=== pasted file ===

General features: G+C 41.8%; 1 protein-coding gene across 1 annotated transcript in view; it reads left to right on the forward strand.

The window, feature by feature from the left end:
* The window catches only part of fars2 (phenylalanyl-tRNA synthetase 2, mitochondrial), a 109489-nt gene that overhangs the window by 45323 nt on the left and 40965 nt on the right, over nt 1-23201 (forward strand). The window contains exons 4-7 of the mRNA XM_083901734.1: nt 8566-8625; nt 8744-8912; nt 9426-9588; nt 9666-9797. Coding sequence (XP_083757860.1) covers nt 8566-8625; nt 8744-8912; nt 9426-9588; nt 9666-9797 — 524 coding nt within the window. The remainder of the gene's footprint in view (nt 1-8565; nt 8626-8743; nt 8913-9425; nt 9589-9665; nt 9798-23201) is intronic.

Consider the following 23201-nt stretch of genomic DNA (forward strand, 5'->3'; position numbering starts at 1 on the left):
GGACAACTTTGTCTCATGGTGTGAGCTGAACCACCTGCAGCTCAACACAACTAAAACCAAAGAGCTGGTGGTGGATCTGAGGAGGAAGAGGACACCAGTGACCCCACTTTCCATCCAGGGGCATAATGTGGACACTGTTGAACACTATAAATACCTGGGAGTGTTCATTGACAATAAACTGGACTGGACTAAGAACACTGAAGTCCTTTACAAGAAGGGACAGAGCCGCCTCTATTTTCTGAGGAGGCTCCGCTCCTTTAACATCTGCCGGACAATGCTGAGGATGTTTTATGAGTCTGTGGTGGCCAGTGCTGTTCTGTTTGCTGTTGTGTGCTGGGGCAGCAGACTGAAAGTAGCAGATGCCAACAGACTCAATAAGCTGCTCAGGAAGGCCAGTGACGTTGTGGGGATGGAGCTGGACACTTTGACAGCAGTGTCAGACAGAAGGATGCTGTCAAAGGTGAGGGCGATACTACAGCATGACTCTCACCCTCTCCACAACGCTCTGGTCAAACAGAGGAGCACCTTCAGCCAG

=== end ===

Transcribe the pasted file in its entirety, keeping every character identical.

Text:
General features: G+C 41.8%; 1 protein-coding gene across 1 annotated transcript in view; it reads left to right on the forward strand.

The window, feature by feature from the left end:
* The window catches only part of fars2 (phenylalanyl-tRNA synthetase 2, mitochondrial), a 109489-nt gene that overhangs the window by 45323 nt on the left and 40965 nt on the right, over nt 1-23201 (forward strand). The window contains exons 4-7 of the mRNA XM_083901734.1: nt 8566-8625; nt 8744-8912; nt 9426-9588; nt 9666-9797. Coding sequence (XP_083757860.1) covers nt 8566-8625; nt 8744-8912; nt 9426-9588; nt 9666-9797 — 524 coding nt within the window. The remainder of the gene's footprint in view (nt 1-8565; nt 8626-8743; nt 8913-9425; nt 9589-9665; nt 9798-23201) is intronic.

Consider the following 23201-nt stretch of genomic DNA (forward strand, 5'->3'; position numbering starts at 1 on the left):
GGACAACTTTGTCTCATGGTGTGAGCTGAACCACCTGCAGCTCAACACAACTAAAACCAAAGAGCTGGTGGTGGATCTGAGGAGGAAGAGGACACCAGTGACCCCACTTTCCATCCAGGGGCATAATGTGGACACTGTTGAACACTATAAATACCTGGGAGTGTTCATTGACAATAAACTGGACTGGACTAAGAACACTGAAGTCCTTTACAAGAAGGGACAGAGCCGCCTCTATTTTCTGAGGAGGCTCCGCTCCTTTAACATCTGCCGGACAATGCTGAGGATGTTTTATGAGTCTGTGGTGGCCAGTGCTGTTCTGTTTGCTGTTGTGTGCTGGGGCAGCAGACTGAAAGTAGCAGATGCCAACAGACTCAATAAGCTGCTCAGGAAGGCCAGTGACGTTGTGGGGATGGAGCTGGACACTTTGACAGCAGTGTCAGACAGAAGGATGCTGTCAAAGGTGAGGGCGATACTACAGCATGACTCTCACCCTCTCCACAACGCTCTGGTCAAACAGAGGAGCACCTTCAGCCAG